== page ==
File spoon-archives/baudrillard.archive/baudrillard_1994/baud.May94, message 3

Date: Fri, 20 May 1994 13:33:40 -0400 (EDT)
Subject: Re: diasporal evasions

Should we really speak of getting "behind" or seeing "into" 
things--penetrating surfaces, exposing the hidden?  It seems to me that 
Baudrillard asks us to question this kind of inquiry, this "hermeneutics 
of suspicion."  Is the computer screen a superficial abyss?  I don't 
know, but then, I don't know if that's a relevant question.  "Abyss" 
carries all kinds of negative baggage, or positive baggage (if you're 
into the decadence thing).  Either way, it's tied to a system of 
signification that assumes, from the get go, that technology is 
fundamentally "other," apart from us in some sort of (meta)physical way.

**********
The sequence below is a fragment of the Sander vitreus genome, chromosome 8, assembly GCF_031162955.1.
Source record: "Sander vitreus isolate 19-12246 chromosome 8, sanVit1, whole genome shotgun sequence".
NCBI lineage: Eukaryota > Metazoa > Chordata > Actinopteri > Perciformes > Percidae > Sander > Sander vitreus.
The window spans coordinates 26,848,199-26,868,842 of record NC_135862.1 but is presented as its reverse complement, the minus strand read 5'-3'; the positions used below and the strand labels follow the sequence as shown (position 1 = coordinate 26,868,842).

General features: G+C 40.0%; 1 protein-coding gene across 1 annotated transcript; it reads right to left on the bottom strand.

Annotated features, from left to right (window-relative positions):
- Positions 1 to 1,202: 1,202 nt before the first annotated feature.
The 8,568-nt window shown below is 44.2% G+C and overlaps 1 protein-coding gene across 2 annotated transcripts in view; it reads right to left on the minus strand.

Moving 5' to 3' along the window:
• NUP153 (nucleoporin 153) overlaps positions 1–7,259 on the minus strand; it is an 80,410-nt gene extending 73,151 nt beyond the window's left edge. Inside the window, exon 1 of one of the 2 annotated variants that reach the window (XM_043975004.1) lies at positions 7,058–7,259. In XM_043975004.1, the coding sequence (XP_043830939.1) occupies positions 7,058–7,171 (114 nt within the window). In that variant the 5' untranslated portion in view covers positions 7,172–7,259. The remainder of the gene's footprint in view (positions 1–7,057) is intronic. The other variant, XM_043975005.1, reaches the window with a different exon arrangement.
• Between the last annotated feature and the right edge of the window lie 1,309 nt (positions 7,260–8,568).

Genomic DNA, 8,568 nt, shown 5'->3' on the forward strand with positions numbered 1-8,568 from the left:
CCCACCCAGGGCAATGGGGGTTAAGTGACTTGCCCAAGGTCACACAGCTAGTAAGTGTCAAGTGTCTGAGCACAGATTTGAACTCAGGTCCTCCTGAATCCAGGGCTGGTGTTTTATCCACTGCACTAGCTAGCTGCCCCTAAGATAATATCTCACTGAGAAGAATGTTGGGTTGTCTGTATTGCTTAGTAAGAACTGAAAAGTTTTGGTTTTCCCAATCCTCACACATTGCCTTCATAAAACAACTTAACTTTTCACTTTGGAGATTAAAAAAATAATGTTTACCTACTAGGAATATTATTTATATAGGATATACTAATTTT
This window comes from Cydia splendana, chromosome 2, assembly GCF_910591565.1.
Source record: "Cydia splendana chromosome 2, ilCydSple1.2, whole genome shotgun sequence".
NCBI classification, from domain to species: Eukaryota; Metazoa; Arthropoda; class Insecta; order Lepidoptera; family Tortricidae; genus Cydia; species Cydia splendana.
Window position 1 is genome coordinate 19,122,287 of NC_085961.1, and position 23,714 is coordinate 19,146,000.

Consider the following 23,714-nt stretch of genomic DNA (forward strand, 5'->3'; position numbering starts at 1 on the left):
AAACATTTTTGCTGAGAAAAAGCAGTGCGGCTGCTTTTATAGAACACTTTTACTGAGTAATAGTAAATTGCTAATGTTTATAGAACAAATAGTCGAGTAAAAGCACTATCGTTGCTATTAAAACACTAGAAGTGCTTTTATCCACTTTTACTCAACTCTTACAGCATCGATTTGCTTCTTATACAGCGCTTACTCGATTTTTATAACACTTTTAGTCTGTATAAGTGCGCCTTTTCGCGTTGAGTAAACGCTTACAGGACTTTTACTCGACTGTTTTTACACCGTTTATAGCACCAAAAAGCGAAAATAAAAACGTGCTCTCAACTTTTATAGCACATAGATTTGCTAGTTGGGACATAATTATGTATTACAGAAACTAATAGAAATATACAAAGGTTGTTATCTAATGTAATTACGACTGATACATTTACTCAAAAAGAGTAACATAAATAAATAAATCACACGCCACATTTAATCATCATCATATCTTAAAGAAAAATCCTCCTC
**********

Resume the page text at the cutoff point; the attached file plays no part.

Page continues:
I don't know.  I think this science stuff done got in our bones already 
anyway.  Maybe it was always there, but we didn't realize it because our 
machines were too "unsophisticated," so much so that we didn't even think 
of them as machines.  Which brings me back to where I was a second ago.  
What's the difference between ourselves and our machines?  If we don't 
know that, then how can we speak of their effects on us? 

On Fri, 20 May 1994 wrote:

> Thanks, JThornton -- a look behind the mask (ex-posing) is 
> precisely what I'm suggesting (pro-posing).  I'd like to see
> into and behind the illusion of community or interpersonal
> relationship in cyberspace.  Wouldn't that necessarily mean
> us/me being our/my own object of investigation?  Is the computer
> screen a superficial abyss?  A mirror?
> Beth B


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